Another approach is directed-donor FMT, where an individual donates stool specifically for another person. Stool banks offer immediate availability of screened donor stool, but directed-donor FMT could carry a high risk of transmission of infectious agents.
A third strategy is the transplantation of defined bacterial consortia or their products. In this scenario, large quantities of stool material could be produced, evaluated for quality, and tested in clinical trials. However, so far it has been difficult to select the members of these bacterial consortia.
Gut microbes and their products influence human health and disease in many ways. For this reason, “FMT formulations for specific clinical populations could be selected to enrich for desired features,” the authors say.
For example, certain bacterial species can activate immune cells in the digestive tract, and other species can protect people from infections caused by C. difficile and other multi-drug-resistant bacteria.
More research is needed to understand the mechanisms of successful FMT and define key parameters such as dosing and delivery routes, the authors say. “In order to conduct high-quality trials, an FMT approach should continue to be optimized and subjected
to the same rigorous laboratory science and thoughtful trial design we would expect from any therapeutic product,” they add.
Paul Carlson, a scientist at the US Food and Drug Administration (FDA) and author on the second article, provides an overview of FDA regulations of FMT and offers some considerations for researchers to help ensure the safety of patients.
Because of potential risk of life-threatening infections with the use of microbiota transplant, the FDA determined that additional protections are needed for any investigational use of FMT, including donor screening to exclude individuals with a high risk of exposure to multi-drug-resistant organisms and other pathogens such as Enterobacteriaceae and methicillin-resistant Staphylococcus aureus.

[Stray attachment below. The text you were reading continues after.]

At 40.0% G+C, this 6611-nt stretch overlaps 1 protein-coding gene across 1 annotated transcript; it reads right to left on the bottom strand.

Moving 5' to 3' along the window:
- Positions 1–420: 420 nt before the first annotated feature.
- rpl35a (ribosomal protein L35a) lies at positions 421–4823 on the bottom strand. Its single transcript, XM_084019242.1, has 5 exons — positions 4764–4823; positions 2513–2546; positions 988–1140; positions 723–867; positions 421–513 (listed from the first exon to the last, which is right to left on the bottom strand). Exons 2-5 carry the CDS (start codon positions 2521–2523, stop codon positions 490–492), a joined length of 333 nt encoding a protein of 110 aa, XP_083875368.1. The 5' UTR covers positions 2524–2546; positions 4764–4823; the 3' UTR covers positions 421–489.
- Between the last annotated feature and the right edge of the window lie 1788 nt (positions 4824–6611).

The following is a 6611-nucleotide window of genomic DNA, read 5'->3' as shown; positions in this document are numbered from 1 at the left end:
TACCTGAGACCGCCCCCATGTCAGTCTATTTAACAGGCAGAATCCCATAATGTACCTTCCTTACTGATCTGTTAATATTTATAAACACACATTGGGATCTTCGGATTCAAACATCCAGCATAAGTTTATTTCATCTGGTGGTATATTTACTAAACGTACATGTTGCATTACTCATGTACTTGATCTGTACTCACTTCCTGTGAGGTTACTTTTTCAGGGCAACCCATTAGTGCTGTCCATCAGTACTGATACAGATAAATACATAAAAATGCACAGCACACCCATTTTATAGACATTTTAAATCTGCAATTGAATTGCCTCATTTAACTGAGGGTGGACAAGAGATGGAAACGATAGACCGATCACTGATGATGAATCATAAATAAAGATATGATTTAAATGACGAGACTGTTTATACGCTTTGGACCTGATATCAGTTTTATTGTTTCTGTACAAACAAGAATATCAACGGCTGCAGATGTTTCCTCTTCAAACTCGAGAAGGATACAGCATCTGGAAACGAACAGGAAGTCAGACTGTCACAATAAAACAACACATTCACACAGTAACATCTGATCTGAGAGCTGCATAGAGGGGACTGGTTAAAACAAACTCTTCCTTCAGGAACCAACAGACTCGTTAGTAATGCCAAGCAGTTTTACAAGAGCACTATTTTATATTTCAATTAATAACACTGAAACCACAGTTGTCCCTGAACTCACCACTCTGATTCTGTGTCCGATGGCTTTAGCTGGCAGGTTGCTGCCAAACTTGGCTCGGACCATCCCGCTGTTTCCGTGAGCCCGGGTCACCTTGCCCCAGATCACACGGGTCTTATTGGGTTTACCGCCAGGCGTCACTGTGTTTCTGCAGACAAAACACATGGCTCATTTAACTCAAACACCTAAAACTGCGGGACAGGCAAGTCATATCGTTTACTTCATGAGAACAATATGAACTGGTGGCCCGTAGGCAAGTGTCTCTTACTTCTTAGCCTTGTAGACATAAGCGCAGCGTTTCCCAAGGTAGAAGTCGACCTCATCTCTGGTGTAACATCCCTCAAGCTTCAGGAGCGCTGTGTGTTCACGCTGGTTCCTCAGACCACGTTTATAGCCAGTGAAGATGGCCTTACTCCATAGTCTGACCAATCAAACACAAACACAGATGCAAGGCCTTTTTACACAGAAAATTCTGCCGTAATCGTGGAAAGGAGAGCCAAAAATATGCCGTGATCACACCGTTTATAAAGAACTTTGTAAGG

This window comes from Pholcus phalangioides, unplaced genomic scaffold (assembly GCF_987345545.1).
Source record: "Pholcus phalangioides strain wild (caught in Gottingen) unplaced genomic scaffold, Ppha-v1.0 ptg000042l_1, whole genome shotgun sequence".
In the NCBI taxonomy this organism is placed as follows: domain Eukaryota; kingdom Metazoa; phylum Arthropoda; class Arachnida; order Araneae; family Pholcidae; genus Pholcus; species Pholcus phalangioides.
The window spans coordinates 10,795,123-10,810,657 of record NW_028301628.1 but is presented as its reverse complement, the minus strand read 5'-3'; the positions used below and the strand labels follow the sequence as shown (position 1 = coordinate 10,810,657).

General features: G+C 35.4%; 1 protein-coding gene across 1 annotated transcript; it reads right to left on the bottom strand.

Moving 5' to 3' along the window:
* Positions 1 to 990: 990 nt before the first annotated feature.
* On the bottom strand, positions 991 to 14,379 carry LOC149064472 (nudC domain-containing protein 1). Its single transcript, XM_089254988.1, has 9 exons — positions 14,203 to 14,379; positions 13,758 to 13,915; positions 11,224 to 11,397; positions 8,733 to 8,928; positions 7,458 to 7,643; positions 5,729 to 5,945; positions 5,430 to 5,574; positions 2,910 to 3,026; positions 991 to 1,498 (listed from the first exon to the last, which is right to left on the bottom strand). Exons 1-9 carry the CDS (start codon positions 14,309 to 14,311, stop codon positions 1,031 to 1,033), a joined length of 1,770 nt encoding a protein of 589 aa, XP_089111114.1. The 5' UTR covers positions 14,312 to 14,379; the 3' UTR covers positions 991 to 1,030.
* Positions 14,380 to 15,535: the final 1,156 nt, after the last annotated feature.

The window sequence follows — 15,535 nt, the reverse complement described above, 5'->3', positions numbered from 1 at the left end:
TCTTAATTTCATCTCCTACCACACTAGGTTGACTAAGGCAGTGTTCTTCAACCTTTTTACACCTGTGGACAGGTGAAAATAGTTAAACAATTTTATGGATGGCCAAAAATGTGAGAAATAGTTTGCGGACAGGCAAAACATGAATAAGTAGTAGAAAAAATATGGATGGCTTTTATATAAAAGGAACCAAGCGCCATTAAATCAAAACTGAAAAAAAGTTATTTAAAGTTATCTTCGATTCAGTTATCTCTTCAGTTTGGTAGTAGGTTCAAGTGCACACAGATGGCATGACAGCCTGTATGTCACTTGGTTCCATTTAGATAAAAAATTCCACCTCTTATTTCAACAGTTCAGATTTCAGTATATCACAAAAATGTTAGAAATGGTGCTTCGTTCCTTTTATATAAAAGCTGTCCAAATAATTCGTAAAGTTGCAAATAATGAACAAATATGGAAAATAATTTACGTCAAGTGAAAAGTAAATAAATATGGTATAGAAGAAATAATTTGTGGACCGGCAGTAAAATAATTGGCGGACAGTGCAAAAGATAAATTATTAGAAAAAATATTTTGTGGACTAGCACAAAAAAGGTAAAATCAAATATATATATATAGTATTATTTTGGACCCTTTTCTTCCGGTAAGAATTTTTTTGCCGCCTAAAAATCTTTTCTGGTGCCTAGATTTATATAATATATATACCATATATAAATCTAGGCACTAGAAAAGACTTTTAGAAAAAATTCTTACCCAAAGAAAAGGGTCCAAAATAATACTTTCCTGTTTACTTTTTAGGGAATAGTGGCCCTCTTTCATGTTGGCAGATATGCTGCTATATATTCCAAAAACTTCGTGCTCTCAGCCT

Carlson also provides considerations for manufacturing processes and controls, such as the identification of optimal conditions for storing frozen or lyophilized fecal products to preserve beneficial organisms that may be sensitive to freeze/thaw cycles or to the lyophilization process. The use of anaerobic chambers during FMT manufacturing could also help to keep viable potentially useful bacteria that may be sensitive to oxygen.
FMT product manufacturing, Carlson adds, will need methods of measuring the product’s potency over time. “This test should be an estimate of the total viable organisms present in the final product,” he says.
While there is still much work to be done before FMT become a mainstream treatment, the scientists remain hopeful. “As current trials reach completion, the true potential of this therapy will become clear,” Markey says.